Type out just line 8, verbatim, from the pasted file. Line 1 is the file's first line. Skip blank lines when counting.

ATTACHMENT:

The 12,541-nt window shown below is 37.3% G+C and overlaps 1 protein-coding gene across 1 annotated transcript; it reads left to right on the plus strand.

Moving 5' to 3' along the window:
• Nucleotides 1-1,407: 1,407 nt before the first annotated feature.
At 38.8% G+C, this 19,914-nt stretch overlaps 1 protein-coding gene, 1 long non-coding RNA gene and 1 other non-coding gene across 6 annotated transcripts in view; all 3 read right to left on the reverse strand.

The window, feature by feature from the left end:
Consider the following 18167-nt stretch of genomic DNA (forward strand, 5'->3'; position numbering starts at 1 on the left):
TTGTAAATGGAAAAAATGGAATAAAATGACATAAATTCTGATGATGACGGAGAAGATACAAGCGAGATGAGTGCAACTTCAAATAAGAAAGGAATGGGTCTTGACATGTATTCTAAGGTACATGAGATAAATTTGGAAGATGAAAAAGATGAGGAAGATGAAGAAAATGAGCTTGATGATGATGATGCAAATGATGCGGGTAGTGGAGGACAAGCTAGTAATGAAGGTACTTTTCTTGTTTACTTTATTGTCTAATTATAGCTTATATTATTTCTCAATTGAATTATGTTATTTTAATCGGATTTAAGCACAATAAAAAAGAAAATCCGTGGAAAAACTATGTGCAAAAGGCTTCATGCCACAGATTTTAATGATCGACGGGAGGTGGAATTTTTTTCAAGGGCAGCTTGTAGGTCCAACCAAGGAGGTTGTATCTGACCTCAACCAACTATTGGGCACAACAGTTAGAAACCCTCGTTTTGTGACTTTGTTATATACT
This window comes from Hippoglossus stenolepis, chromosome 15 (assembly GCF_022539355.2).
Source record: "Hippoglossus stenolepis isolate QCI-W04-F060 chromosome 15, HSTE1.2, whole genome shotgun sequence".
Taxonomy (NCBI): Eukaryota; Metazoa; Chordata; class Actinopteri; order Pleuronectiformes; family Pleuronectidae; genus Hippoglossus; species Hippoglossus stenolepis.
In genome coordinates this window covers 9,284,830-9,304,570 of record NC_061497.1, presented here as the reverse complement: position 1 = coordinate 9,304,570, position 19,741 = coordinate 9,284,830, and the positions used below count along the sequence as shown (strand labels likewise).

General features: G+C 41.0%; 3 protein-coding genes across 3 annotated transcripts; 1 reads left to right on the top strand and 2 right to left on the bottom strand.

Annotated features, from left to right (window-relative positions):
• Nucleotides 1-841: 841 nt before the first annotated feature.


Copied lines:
This window comes from Hippoglossus stenolepis, chromosome 15 (assembly GCF_022539355.2).